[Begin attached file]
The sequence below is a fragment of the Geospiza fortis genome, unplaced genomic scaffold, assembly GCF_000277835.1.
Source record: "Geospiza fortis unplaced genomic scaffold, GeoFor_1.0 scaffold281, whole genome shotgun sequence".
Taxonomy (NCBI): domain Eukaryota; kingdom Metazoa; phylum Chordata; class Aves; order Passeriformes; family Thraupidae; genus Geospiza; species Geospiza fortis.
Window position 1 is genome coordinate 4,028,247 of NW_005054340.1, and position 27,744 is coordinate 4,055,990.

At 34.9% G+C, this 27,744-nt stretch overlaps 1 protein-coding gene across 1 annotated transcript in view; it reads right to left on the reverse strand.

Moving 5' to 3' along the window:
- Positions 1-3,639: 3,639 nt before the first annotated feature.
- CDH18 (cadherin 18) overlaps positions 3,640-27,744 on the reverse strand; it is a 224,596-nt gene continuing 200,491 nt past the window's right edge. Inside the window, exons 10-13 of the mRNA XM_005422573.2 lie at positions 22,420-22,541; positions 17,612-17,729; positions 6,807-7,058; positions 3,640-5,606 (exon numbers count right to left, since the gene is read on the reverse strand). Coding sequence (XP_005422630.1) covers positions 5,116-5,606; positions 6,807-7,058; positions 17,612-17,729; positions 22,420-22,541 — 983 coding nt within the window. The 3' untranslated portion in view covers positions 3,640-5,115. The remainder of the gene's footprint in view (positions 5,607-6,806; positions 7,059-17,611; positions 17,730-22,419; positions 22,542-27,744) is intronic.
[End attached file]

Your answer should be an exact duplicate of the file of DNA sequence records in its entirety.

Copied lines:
The sequence below is a fragment of the Geospiza fortis genome, unplaced genomic scaffold, assembly GCF_000277835.1.
Source record: "Geospiza fortis unplaced genomic scaffold, GeoFor_1.0 scaffold281, whole genome shotgun sequence".
Taxonomy (NCBI): domain Eukaryota; kingdom Metazoa; phylum Chordata; class Aves; order Passeriformes; family Thraupidae; genus Geospiza; species Geospiza fortis.
Window position 1 is genome coordinate 4,028,247 of NW_005054340.1, and position 27,744 is coordinate 4,055,990.

At 34.9% G+C, this 27,744-nt stretch overlaps 1 protein-coding gene across 1 annotated transcript in view; it reads right to left on the reverse strand.

Moving 5' to 3' along the window:
- Positions 1-3,639: 3,639 nt before the first annotated feature.
- CDH18 (cadherin 18) overlaps positions 3,640-27,744 on the reverse strand; it is a 224,596-nt gene continuing 200,491 nt past the window's right edge. Inside the window, exons 10-13 of the mRNA XM_005422573.2 lie at positions 22,420-22,541; positions 17,612-17,729; positions 6,807-7,058; positions 3,640-5,606 (exon numbers count right to left, since the gene is read on the reverse strand). Coding sequence (XP_005422630.1) covers positions 5,116-5,606; positions 6,807-7,058; positions 17,612-17,729; positions 22,420-22,541 — 983 coding nt within the window. The 3' untranslated portion in view covers positions 3,640-5,115. The remainder of the gene's footprint in view (positions 5,607-6,806; positions 7,059-17,611; positions 17,730-22,419; positions 22,542-27,744) is intronic.